We provide below a sampling of projects from the ‘Understanding Activity’ class to illustrate the variety of projects students undertake.

Title: A Real-time System to Measure and Analyze Crowd Engagement

Brief Description: We explored the problem of measuring interest for classical forms of art in our previous project and as an extension to that we propose a solution to the problem of measuring engagement in the newer form of interactive works. We aim to answer the following questions – How engaging is this work?, how many people have been interested in it today? and What is the change in crowd engagement for a change in ambient conditions like lighting, music etc..?

Team members:
  • Rushil Anirudh (ECEE + AME concentration, PhD student)
  • Vinay Venkataraman (ECEE PhD student)
  • Patrick McCracken (Digital Culture undergrad)
  • Nicole Williams (Media Arts and Sciences PhD student)
  • Christopher Dean (Digital Culture undergrad)
  • Danielle Havard (Digital Culture undergrad)

Title: Soma-tech Awareness

Brief Description: The goal of this project was to create a somatic experience wherein users could become more aware of their body movement through sonification. We focus on the sit-to-stand and stand-to-sit movements because they occur often and may be representative of a broader class of movements. In our system the user is given audio instructions that give suggestions for more efficient movement. As the user then performs the sit-to-stand and stand-to-sit movements, a Kinect camera keeps tracking their body. Data from the Kinect are then sent to Max/MSP to create real-time audio feedback.

Team members:
  • Qiao Wang (ECEE + AME concentration, PhD student)
  • Kuldeep Kulkarni (ECEE + AME concentration, PhD student)
  • Andrea Silkey (Theater and Film, M.S. student)
  • Markus Renemann (Digital Culture undergrad)
  • Samuel Dodge (ECEE PhD student)

Title: Measuring and Influencing Social Behavior

Brief Description: Social interaction is, without saying, essential for growing one’s connections. Mixers though designed for mixing people may not be doing such a great job. Rather, people tend to play the safest route of social interaction by talking to those whom they already know, rather than jump into the fray. In this project we asked two questions: can we measure this phenomenon, and if so can we create feedback in order to encourage more successful social interaction?

Team members:
  • Samuel Dodge (ECEE PhD student)
  • Kuldeep Kulkarni (ECEE + AME concentration, PhD student)
  • Matthew Mosher (Media Arts and Sciences, PhD student)


Where have students from the ECEE + AME concentration found jobs and internships?

Past graduates:

  • Sudarshan Prashanth Seshasayee (M.S. Aug 2016), First position at Voke VR. (https://www.linkedin.com/in/prashsesh)
  • Rushil Anirudh (Ph.D., Aug 2016). First position IBM Research, Almaden. Now at Lawrence Levermore National Labs. (https://www.linkedin.com/in/rushilanirudh)
  • Yinpeng Chen (Ph.D., Aug 2009). Now at Microsoft Research (http://research.microsoft.com/en-us/people/yiche/)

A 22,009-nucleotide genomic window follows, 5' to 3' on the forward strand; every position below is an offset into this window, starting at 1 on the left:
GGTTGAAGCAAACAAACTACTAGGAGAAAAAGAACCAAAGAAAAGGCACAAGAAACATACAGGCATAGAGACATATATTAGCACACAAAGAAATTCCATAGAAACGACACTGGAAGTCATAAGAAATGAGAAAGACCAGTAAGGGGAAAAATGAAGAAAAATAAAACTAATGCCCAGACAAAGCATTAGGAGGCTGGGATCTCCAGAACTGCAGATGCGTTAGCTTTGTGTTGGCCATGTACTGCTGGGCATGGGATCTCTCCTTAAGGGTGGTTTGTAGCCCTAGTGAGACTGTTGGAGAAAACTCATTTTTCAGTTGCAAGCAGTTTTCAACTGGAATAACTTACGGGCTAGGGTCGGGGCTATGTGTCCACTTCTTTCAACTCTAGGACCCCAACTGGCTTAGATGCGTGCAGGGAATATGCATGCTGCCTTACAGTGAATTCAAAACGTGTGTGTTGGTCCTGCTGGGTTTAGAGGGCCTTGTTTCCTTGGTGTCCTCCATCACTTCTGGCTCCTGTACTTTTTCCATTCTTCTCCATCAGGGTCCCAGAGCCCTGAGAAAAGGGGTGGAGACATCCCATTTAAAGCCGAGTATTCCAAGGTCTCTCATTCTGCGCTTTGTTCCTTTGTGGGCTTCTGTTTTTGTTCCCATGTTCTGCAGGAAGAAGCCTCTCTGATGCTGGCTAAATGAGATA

• Long Cheng (M.S. Dec 2012). Now at Marvell Semiconductor.
  • Tingfang Du (M.S. Dec 2012). Now at Lytro Inc.

Student internships:

  • Sudarshan Prashanth Seshasayee (M.S. student), interned at Wasaka, New York, Summer 2015.
  • Qiao Wang (Ph.D. student), interned at Xerox Research Center Europre, Meylan, France, Summer 2015.
  • Kuldeep Kulkarni (Ph.D. student), interned at Mitsubishi Electric Research Labs, Summer 2015.
  • Rushil Anirudh (Ph.D. student), interned at Lawrence Levermore National Labs, Summer 2015.
  • Rushil Anirudh (Ph.D. student), interned at Nest/DropCam, Summer 2014.
  • Rushil Anirudh (Ph.D. student), interned at Intuitive Surgicals, Summer 2013.
  • Kuldeep Kulkarni (Ph.D. student), interned at Bausch and Lomb, Summer 2013.
How is the EE+AME concentration different from the Media Arts and Sciences (MAS) PhD program?

There are several differences between the two. Administratively, as a EE + AME concentration student, your home department is the ECEE department. Whereas the administrative home of the MAS PhD program is the School of Arts, Media, Engineering. The expectations of the MAS PhD program are quite different than those of the ECEE+AME concentration program both in terms of coursework and research outcomes. In the EE+AME concentration, as already discussed, Two-thirds of your coursework is in ECEE, and one-thirds in AME. Further, in terms of research, you would be generally working on core engineering/computational problems as applied to inter-disciplinary problems, and you will be evaluated using ECEE guidelines in general. As a MAS PhD student, your research emphasis will much more driven by humanistic influences in technology design, than the engineering or technology itself, and you will be evaluated according to AME guidelines. Further information on the MAS PhD can be found at: http://ame.asu.edu/education/degrees/masphd.php

Who can I speak with if I have questions on whether to apply for a traditional ECEE PhD or ECEE+AME concentration PhD or MAS?

Feel free to email ECEE+AME faculty members Pavan Turaga: pturaga@asu.edu, Robert LiKamWa: rlikamwa@asu.edu, Suren Jayasuriya: sjayasur@asu.edu, or Andreas Spanias: spanias@asu.edu with your questions. We will either try to answer your questions or forward you to someone who can answer your question.